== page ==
Book Joshua
5-Step Guide to Realign After Disruption

Get your team back on track and reengaged at work after organizational shifts.

Why you need to pay people to leave your organization

It’s time for you to pay people to leave your organization. There, I said it.

Your organization is carrying around dead weight. Be honest with yourself. There are always going to be people that may be proficient at their work, but they will never really care about the goals or success of your company. Answer this, how many people in your organization would happily leave for an 10%-15% bump in pay somewhere else? I bet you even know a few that would leave for 5%!

There’s a name for people that are just in it for the money: Mercenaries

These soldiers of fortune can be found everywhere in the business world and it’s killing your company’s culture. Maybe it’s time to take the people that don’t want to be there and pay them to leave.


If you’ve ever seen the movie A Bronx Tale you most likely remember this scene:

Young 17 year old Calegro exits a bus on a corner stop. As he begins walking towards his gangster associates, he spots someone across the street.

“Louie!” Calegro yells. “Where’s my money!”

Louie starts babbling an excuse about his mother being sick and then runs off down the street,  avoiding an imminent confrontation.

Sonny approaches the young and impressionable teenager and begins walking with him down the street. He then gives Calegro some interesting advice that we could all take note of. Sonny visibly takes this kid under his wing and begins to impart some wisdom.

He asks him “Is he a good friend of yours?”

Calegro says “Nah, I don’t even like him, he just owes me 20 dollars.”

Sonny smirks and says “Well there’s your answer right there. Look at it this way, it cost you $20 to get rid of him. He’s never going to bother you again. He’s out of your life for 20 dollars and you got off cheap!”


How much would you pay to have deadbeat out of your life? How much hassle and time and energy would it save you to get rid of the rubbish that’s just in the way?


Here’s the real question to ask: If you could replace mediocre employees with effective team members what would the long term benefit be to your organization? If you could take all the people at your company that half-ass their job and send them walking; then you could start fresh and find people that are dedicated to put in those roles. How much more quickly would your company innovate and grow?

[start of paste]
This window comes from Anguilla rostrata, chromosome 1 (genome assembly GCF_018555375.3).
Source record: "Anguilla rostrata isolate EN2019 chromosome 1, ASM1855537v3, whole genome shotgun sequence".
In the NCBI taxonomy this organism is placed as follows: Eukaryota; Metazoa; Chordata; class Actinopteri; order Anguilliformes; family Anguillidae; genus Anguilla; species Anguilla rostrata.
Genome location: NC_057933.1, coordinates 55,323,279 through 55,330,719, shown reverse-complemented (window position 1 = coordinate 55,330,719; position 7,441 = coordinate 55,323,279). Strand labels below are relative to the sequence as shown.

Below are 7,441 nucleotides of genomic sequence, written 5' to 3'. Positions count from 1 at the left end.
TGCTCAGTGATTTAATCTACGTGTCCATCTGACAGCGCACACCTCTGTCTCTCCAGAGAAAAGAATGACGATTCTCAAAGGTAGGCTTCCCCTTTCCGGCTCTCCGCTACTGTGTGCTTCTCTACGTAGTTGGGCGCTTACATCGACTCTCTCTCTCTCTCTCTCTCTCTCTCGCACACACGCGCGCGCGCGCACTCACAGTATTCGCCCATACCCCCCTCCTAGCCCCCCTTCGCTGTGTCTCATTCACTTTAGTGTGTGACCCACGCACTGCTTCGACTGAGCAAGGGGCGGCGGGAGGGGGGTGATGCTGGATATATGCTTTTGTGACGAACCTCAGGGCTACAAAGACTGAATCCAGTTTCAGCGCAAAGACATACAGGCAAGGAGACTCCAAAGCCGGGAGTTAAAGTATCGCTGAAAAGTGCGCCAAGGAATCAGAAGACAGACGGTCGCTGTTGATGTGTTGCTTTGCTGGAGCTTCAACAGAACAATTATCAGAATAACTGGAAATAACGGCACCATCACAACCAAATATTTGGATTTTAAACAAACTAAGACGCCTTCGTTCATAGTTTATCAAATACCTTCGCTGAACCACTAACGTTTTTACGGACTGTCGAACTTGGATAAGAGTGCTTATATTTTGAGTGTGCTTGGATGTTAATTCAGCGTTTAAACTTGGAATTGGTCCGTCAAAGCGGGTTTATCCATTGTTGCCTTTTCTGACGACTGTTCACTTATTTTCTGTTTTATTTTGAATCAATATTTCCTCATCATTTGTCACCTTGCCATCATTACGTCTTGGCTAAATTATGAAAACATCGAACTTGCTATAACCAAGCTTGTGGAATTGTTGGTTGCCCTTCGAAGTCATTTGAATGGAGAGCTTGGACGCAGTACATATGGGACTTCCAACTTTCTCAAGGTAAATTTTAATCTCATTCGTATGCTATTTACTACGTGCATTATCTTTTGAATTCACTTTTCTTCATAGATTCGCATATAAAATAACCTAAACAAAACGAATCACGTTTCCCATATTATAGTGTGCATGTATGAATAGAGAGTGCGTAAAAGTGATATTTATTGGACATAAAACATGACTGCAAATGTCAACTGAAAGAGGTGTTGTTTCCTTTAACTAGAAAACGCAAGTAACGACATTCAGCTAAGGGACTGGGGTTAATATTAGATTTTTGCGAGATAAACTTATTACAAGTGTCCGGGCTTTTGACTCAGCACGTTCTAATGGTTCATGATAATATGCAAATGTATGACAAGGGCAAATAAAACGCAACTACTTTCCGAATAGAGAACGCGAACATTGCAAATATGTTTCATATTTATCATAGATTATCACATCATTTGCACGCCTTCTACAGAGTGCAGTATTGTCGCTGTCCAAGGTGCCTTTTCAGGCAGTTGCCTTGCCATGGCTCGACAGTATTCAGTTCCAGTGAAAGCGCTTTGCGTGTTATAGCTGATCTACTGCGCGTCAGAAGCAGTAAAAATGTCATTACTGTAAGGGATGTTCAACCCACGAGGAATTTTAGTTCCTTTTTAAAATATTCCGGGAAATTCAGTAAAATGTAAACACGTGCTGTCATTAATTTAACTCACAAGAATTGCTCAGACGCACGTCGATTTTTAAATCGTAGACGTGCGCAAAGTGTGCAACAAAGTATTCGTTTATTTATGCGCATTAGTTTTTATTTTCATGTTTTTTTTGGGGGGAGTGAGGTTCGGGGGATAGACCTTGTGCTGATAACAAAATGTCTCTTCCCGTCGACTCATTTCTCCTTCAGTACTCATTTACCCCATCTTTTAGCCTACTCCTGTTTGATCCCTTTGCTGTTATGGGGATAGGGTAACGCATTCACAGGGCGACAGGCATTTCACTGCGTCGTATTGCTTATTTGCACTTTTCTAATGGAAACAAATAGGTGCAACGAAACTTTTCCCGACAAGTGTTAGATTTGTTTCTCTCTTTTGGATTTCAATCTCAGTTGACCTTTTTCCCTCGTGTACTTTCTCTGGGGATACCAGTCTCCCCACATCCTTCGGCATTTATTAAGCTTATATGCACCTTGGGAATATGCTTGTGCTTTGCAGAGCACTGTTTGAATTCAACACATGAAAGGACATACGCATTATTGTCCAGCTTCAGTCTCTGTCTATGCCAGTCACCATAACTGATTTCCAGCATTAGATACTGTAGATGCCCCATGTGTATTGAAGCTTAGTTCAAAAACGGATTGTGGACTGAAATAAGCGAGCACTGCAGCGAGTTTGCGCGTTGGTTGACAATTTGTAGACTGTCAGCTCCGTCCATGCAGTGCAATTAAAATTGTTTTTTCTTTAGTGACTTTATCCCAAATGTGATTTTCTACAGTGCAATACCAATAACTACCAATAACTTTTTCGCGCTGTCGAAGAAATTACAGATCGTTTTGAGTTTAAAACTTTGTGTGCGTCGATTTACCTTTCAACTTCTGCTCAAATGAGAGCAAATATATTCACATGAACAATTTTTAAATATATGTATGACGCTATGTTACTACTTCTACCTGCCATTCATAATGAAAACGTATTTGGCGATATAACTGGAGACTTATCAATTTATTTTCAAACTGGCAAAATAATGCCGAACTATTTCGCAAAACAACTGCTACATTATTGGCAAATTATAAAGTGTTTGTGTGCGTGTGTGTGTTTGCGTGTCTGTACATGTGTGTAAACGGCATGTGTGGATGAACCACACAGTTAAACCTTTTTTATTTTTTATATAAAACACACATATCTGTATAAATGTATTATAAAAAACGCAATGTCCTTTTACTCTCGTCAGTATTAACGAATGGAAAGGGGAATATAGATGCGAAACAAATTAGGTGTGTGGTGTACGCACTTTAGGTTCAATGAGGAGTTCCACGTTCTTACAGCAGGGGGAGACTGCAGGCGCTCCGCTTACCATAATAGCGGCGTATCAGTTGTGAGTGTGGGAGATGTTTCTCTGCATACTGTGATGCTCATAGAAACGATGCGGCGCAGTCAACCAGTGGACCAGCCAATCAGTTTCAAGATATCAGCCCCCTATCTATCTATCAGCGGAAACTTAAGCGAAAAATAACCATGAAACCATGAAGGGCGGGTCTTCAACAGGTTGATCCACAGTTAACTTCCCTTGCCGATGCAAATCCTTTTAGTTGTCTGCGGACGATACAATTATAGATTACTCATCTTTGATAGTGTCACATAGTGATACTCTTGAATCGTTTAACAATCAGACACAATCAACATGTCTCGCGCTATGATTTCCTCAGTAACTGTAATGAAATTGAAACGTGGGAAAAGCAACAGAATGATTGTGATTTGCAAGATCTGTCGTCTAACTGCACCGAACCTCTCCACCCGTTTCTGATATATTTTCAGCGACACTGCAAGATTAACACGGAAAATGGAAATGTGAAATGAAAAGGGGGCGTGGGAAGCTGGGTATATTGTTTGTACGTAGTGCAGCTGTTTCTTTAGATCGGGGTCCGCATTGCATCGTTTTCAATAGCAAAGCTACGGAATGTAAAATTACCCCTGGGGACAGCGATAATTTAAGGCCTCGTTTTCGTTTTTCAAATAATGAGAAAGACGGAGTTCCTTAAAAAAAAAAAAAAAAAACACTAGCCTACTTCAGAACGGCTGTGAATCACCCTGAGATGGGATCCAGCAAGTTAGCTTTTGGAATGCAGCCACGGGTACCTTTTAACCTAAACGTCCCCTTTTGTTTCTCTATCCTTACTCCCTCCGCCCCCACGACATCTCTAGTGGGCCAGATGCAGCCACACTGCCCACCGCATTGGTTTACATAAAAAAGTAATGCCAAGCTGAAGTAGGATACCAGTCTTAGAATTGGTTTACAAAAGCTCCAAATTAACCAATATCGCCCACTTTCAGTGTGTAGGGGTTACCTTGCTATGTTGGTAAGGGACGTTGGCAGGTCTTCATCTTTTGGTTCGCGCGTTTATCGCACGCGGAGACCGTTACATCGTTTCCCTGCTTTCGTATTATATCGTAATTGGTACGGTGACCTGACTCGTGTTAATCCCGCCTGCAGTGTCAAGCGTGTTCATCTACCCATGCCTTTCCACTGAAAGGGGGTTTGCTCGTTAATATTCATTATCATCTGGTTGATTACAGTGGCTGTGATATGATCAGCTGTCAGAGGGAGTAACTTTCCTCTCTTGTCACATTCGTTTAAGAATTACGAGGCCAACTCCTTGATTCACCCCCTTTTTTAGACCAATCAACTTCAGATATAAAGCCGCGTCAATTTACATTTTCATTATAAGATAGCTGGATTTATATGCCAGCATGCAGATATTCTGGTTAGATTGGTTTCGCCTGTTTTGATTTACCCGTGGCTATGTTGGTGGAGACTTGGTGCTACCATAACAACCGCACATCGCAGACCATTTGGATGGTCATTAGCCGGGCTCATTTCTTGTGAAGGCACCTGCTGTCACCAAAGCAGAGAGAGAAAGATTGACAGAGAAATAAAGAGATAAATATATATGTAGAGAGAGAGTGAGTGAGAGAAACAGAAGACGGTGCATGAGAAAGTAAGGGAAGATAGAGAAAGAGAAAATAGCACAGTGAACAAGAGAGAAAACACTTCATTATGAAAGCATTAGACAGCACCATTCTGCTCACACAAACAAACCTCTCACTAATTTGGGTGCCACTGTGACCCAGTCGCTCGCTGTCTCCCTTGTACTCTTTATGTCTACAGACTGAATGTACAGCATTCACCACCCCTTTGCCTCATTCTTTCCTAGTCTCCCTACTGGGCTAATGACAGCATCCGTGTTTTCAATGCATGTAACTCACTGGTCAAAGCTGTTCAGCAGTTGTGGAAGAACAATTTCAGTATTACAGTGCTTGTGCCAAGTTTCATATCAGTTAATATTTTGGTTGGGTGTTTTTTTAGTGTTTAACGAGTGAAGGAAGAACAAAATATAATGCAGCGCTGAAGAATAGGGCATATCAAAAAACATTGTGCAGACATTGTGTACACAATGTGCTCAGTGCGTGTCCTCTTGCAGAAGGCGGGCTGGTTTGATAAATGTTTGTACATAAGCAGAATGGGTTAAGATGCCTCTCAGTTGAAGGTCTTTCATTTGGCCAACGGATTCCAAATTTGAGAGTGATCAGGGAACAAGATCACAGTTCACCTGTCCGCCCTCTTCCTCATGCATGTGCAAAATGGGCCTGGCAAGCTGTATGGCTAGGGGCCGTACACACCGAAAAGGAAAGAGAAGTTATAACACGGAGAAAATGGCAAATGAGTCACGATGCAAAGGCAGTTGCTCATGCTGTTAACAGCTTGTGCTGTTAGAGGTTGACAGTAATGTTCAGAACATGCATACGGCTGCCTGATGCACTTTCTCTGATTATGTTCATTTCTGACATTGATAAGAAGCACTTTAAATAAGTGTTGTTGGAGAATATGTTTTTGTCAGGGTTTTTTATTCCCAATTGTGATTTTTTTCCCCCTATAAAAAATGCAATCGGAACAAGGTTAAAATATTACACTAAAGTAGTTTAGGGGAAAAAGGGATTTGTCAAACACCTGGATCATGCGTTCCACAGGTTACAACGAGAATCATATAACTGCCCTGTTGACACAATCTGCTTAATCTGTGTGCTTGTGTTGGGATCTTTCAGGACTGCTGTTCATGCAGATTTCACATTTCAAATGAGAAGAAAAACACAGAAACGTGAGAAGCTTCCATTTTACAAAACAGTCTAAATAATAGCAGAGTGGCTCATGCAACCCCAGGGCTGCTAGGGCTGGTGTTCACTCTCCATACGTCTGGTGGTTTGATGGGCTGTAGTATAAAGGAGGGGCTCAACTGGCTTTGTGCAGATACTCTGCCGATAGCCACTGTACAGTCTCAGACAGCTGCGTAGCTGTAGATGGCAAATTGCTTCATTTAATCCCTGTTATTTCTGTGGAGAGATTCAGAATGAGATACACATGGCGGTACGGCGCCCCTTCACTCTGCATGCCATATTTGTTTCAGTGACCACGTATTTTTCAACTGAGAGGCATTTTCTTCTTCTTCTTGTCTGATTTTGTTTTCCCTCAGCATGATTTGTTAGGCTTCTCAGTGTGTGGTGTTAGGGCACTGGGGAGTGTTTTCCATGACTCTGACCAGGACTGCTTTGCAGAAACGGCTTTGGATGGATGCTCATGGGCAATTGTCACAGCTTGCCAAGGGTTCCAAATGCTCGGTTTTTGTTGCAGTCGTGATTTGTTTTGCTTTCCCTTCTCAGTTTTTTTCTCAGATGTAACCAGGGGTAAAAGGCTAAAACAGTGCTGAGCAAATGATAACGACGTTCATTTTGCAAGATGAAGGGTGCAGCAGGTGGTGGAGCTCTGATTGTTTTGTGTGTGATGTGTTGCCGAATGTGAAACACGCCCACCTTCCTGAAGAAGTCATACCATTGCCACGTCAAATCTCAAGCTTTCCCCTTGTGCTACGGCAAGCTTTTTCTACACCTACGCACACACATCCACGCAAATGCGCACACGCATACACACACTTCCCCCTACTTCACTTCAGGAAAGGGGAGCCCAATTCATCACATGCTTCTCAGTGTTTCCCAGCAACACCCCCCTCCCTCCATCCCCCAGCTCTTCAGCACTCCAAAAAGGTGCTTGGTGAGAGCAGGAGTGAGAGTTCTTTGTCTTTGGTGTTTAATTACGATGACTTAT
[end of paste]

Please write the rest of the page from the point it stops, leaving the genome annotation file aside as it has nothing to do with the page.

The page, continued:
Well, Zappos is already doing that and it’s yielding phenomenal results. Right now Zappos offers new employees $2000 to leave after their first month. Why? Because they are committed to maintaining a very high level of dedication in their employees and they want to get rid of anyone that doesn’t fit their culture. They realized that there is much more lost by keeping lame employees on life support or PIP’s. They look at it as an opportunity cost. Why not get rid of the rubbish early and start fresh with someone that actually WANTS to be working there?


We’ve spent too long bending over backwards to retain employees that should never have been hired in the first place. If you truly want your organization to succeed, we need to start being more selective about who we allow to stay.


Harvard Business Review has often references a ‘Sunk Cost Analysis’ that allows you to take time investment out of decision making and it can easily be applied to employees. Think about a particular employee and ask yourself this questions: If they were interviewing for a job at my organization today and I had all the knowledge I do now, would I still want to hire them? If the answer is no then you need to seriously consider removing them from your organization.


It may seem harsh, but it’s often the best course of action for not only your organization, but also for the individual as well so they can begin pursuing something that is actually fulfilling to them.


Don’t allow complacent and mediocre employees to fill a chair where a rockstar could sit. Tolerance of lackluster performance is tantamount to endorsement.


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